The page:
Purpose: Acute mesenteric ischemia (AMI) is a morbid condition with a difficult diagnosis and a high rate of complications, which is associated with a high mortality rate. For the evaluation of the results of current management and the examination of factors associated with survival, we reviewed our experience.
Methods: The clinical data of all the patients who underwent operation for AMI between January 1, 1990, and December 31, 1999, were retrospectively reviewed, clinical outcome was recorded, and factors associated with survival rate were analyzed.
Results: Fifty-eight patients (22 men and 36 women; mean age, 67 years; age range, 35 to 96 years) underwent study. The cause of AMI was embolism in 16 patients (28%), thrombosis in 37 patients (64%), and nonocclusive mesenteric ischemia (NMI) in five patients (8.6%). Abdominal pain was the most frequent presenting symptom (95%). Twenty-five patients (43%) had previous symptoms of chronic mesenteric ischemia. All the patients underwent abdominal exploration, preceded with arteriography in 47 (81%) and with endovascular treatment in eight. Open mesenteric revascularization was performed in 43 patients (bypass grafting, n = 22; thromboembolectomy, n = 19; patch angioplasty, n = 11; endarterectomy, n = 5; reimplantation, n = 2). Thirty-one patients (53%) needed bowel resection at the first operation. Twenty-three patients underwent second-look procedures, 11 patients underwent bowel resections (repeat resection, n = 9), and three patients underwent exploration only. The 30-day mortality rate was 32%. The rate was 31% in patients with embolism, 32% in patients with thrombosis, and 80% in patients with NMI. Multiorgan failure (n = 18 patients) was the most frequent cause of death. The cumulative survival rates at 90 days, at 1 year, and at 3 years were 59%, 43%, and 32%, respectively, which was lower than the rate of a Midwestern white control population (P <.001). Six of the 16 late deaths (38%) occurred because of complications of mesenteric ischemia. Age less than 60 years (P <.003) and bowel resection (P =.03) were associated with improved survival rates.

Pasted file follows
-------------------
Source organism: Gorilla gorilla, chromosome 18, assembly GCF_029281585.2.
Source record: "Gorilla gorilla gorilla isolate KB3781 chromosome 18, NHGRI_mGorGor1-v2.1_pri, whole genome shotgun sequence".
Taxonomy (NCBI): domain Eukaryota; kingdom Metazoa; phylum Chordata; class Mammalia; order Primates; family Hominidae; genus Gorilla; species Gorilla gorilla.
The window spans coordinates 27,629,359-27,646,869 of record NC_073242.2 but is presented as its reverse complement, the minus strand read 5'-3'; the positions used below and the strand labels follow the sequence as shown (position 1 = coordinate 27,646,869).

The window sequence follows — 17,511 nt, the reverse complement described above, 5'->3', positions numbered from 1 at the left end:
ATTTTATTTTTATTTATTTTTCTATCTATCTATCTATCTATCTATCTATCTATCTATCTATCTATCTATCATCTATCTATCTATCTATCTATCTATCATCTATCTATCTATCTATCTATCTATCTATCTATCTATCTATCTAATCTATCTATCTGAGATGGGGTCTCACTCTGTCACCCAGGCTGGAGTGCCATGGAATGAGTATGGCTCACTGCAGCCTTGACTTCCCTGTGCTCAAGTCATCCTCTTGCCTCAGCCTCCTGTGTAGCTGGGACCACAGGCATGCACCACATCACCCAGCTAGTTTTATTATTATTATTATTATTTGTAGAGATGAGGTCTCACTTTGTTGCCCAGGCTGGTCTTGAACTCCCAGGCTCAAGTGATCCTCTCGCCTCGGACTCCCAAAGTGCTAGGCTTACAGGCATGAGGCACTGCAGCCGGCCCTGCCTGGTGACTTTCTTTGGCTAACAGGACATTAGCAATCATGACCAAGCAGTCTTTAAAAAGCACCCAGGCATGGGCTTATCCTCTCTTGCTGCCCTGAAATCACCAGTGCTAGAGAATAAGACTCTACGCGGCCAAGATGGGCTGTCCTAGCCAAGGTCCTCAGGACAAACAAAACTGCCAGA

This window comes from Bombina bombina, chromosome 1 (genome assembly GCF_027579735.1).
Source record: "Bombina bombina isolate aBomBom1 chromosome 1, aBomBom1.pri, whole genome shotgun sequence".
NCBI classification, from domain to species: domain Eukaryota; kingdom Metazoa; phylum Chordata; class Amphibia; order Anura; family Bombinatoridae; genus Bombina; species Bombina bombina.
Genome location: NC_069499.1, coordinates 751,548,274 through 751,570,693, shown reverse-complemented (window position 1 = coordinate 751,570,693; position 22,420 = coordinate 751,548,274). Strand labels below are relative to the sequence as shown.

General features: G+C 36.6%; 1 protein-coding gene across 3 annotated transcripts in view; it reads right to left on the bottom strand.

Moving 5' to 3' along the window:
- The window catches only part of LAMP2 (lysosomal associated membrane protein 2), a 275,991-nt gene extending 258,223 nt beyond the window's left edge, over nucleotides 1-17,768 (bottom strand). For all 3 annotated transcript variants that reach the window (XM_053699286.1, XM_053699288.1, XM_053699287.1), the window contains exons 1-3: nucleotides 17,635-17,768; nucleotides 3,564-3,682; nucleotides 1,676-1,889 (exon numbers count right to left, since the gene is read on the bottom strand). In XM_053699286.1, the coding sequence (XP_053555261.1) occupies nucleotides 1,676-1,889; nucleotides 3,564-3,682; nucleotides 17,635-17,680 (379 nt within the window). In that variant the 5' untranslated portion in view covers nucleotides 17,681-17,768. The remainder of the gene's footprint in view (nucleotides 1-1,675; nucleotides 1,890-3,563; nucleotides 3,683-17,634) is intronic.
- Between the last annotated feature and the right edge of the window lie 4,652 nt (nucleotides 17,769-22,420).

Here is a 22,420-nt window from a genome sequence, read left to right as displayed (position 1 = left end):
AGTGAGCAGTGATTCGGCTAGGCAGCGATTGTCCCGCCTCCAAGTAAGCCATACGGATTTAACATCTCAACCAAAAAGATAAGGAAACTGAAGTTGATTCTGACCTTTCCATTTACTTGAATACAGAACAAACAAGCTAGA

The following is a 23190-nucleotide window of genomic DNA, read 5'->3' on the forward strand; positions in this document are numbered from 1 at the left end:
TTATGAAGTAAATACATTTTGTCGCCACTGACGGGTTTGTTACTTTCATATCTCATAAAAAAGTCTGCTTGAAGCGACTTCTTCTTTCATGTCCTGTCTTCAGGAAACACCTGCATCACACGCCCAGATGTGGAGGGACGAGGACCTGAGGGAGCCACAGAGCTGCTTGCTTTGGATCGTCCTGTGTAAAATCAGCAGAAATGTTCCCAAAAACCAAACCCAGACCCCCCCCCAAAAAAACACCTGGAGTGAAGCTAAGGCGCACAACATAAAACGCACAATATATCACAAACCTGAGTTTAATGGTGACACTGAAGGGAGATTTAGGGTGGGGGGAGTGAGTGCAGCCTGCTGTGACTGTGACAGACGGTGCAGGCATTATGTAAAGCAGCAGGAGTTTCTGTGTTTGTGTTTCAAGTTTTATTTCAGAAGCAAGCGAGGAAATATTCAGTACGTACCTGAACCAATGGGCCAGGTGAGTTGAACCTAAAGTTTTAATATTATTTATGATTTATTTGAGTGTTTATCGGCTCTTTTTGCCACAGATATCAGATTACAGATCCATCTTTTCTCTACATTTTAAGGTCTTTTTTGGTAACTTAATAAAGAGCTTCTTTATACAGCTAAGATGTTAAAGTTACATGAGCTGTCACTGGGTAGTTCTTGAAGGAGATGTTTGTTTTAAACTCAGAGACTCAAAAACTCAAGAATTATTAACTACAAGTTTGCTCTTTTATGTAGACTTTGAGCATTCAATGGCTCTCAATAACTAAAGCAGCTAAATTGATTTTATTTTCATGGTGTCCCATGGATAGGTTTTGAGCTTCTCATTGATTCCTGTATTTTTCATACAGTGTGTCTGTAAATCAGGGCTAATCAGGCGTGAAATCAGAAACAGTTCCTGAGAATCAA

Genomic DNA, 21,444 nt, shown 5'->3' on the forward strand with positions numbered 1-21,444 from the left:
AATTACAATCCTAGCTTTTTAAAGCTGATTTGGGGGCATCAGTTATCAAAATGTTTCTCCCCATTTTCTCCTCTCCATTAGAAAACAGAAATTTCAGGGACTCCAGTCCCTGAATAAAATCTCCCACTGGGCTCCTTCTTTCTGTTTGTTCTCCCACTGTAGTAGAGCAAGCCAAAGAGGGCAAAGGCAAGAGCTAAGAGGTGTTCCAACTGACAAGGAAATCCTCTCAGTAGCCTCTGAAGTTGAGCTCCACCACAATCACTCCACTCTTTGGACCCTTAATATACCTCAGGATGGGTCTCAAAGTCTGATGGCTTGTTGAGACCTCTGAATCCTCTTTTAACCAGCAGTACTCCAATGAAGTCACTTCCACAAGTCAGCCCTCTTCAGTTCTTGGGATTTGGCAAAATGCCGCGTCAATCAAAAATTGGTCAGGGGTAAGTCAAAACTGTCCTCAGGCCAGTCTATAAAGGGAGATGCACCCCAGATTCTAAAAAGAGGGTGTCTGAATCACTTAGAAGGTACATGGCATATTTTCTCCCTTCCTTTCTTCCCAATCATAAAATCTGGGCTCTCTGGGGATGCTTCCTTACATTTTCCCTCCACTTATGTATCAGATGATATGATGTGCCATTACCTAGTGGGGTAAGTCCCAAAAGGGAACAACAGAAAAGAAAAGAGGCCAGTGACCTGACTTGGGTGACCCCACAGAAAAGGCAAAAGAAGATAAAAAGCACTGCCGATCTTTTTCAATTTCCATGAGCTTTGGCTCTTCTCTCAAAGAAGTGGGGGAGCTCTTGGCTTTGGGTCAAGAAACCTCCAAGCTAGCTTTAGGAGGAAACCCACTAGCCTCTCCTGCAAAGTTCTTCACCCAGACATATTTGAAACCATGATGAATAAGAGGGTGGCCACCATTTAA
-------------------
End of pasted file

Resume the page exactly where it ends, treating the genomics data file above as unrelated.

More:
Conclusion: The contemporary management of AMI with revascularization with open surgical techniques, resection of nonviable bowel, and liberal use of second-look procedures results in the early survival of two thirds of the patients with embolism and thrombosis. Older patients, those who did not undergo bowel resection, and those with NMI have the highest mortality rates. The long-term survival rate remains dismal. Timely revascularization in patients who are symptomatic with chronic mesenteric ischemia should be considered to decrease the high mortality rate of AMI.